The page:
"Well, I remember I used to go to the ABC Minors Club on a Saturday morning. It was a cinema club for the under-15s. You got films like George and the Talking Horse, and cartoons. The thing was to get invited by a bloke to the ABC Minors. I got invited by the Casanova of the school. I was 12, 13, and I always remember he put an arm around my shoulder. I was very tense, I couldn't concentrate on the film any more. I could hear his watch ticking in my ear..."

"Did you have Toffets?"

"No, sherbet fountains."

"Could you ever get the liquorice bit to work as a straw?"

"No, never. And the sherbet always made me suffocate... right before the end he gave me a quick kiss. I was taken by surprise. I didn't know what to do. When I got home, I wrote him a letter saying next time it would be a lot more satisfying, but I never gave it to him because, first thing Mondaymorning, some girls from his form strutted up to me, saying: 'Ian McCall has chucked you.' That was the outcome of our trip to the cinema. I'd been chucked."

I love the word "chucked". It is up there with "Toffet". It takes me back to the Seventies, and my teenage-hood, as it does her, because we are the same age - 38. Together, we journey most enjoyably back to Snob and Chelsea Girl and Biba and Pans People and my crush on David Cassidy and hers on Gilbert O'Sullivan. Gilbert O'Sullivan! Egghhh! He always looked as if he was wearing an exploding beard on the wrong end of his head. "Yes. I know. Sorry. But he was my pin-up." She starts singing. "There are clouds in my coffee, clouds in my coffee..."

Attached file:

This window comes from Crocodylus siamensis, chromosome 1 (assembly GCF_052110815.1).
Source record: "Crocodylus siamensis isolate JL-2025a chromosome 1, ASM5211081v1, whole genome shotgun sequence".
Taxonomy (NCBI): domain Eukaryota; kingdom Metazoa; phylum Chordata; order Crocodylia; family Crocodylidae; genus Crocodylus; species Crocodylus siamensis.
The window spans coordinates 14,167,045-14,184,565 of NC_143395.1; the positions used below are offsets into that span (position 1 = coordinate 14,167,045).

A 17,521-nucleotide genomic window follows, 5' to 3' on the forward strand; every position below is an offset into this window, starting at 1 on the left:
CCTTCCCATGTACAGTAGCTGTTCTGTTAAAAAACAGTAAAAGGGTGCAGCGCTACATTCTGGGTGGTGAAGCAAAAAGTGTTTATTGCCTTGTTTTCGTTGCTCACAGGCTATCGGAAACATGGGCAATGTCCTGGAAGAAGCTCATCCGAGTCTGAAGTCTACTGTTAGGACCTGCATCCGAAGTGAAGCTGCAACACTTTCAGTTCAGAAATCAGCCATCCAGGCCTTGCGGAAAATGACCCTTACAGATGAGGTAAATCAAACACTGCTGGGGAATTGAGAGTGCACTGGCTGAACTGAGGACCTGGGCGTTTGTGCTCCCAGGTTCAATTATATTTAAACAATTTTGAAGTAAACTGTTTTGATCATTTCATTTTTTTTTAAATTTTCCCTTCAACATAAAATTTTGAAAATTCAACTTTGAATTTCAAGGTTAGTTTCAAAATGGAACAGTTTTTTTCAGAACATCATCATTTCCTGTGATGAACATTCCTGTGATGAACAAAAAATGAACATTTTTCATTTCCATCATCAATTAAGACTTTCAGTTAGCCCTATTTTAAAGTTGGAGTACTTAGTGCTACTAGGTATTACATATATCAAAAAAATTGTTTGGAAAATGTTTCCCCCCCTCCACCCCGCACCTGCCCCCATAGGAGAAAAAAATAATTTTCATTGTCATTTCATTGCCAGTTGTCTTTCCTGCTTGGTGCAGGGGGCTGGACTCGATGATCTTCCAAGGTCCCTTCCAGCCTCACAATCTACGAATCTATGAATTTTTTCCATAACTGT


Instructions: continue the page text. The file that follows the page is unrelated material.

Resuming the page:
Greta? "Yes." Shut up. I've got enough of a headache as it is. "OK," she says obligingly. And then there were platform shoes, of course. "The worst rows I ever had with my mum were in Millwards, the shoe shop in Haywards Heath," she says. "Millwards was all Clarks and Start-Rite. You can imagine the choice. Square as anything. I wanted to go to Freeman Hardy and Willis but she wouldn't let me. She made me wear green woolly tights, too, while other girls were wearing sheer Chinchilla! Do you remember sheer Chinchilla?" Yes. I do.

She'd look good in sheer Chinchilla, definitely. But then she would look good in anything. Or nothing.

Ms Scacchi's sexual power. Yes, she looks nice with her kit off. But it's not just that. It's a power that transmutes into a great film presence, a presence seen in such films as White Mischief, Presumed Innocent, The Player, The Browning Version and, for James Ivory and Ismail Merchant, Heat and Dust, Jefferson in Paris and now Cotton Mary, set in India, in which she plays an unhappy colonial wife - she does give great unhappy colonial life - unable to breast-feed her baby. She looks nice with her kit off, but in Cotton Mary we see only the bosom.

She thinks she doesn't give good bosom in this instance, in fact. The film was made just after she'd had Matteo. She thinks "people will say, what's happened to Scacchi? She's ballooned".

I do not tell her that I have spent most of my adult life hoping my breasts would balloon like that.